Roald Dahl wanted 'Charlie and the Chocolate Factory' protagonist to be black, widow says

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Roald Dahl’s widow and biographer said the late writer wanted the protagonist of his popular children’s book “Charlie and the Chocolate Factory” to be a black boy.

Felicity Dahl, Roald’s widow, told BBC’s Radio 4’s “Today” show that Charlie Bucket, the book’s protagonist, was supposed to be a black boy.

“His first Charlie that he wrote about was a little black boy,” Dahl told the BBC.

Donald Sturrock, Dahl’s former biographer said the writer “understood the American sensibility.”


Felicity Dahl said she thought the writer’s intended plan for Charlie’s race was “influenced by America.”

Sturrock said Dahl’s agent, whom he did not name, talked the writer out of depicting the book’s hero as a black boy.

"It was his agent who thought it was a bad idea, when the book was first published, to have a black hero," Sturrock said. "She said: 'People would ask why.'"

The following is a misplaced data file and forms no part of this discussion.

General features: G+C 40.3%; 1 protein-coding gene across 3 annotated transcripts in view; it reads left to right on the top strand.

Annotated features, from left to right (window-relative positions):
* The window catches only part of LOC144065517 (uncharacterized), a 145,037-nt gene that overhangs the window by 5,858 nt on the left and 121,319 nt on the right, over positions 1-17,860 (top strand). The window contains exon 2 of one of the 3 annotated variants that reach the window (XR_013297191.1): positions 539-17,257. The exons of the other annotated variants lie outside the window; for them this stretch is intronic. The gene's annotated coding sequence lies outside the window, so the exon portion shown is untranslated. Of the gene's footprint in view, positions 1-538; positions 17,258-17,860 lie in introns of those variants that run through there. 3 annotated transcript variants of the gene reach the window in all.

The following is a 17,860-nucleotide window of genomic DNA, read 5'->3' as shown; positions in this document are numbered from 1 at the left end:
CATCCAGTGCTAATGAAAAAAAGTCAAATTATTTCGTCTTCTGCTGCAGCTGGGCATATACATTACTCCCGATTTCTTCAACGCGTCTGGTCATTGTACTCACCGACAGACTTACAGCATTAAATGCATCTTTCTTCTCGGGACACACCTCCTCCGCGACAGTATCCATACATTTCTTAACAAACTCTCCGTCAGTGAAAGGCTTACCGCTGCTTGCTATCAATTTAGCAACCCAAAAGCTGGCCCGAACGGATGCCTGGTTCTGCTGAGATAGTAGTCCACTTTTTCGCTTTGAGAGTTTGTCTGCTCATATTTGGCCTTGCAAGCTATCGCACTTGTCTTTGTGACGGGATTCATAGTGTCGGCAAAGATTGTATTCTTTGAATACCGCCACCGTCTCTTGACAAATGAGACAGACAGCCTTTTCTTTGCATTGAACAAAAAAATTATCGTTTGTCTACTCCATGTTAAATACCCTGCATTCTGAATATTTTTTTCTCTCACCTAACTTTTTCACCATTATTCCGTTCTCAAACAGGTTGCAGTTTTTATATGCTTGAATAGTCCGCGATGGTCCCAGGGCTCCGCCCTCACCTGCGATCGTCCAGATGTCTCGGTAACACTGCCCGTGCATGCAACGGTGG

Felicity Dahl called the book’s change “a great pity” but said she was open to the idea of “reworking” the plot.

“It would be wonderful, wouldn’t it?” Dahl said.

Dahl also revealed that the British novelist did not care for the 1971 film “Willy Wonka and the Chocolate Factory.”

"He wasn't very happy about Charlie, the original with Gene Wilder," she said.

Dahl’s other books “Matilda,” “Witches.” “Fantastic Mr. Fox” and “The BFG” have all been made into popular films.


However, Dahl was no stranger to controversy during his life. He was accused of making anti-Semitic comments and his original depiction for the book’s worker, the Oompa Loompas, were portrayed as black pygmies, The New York Times reported.

Dahl changed their descriptions and the 1971 movie portrayed the Oompa Loompas as short, stocky orange-skinned men with green hair.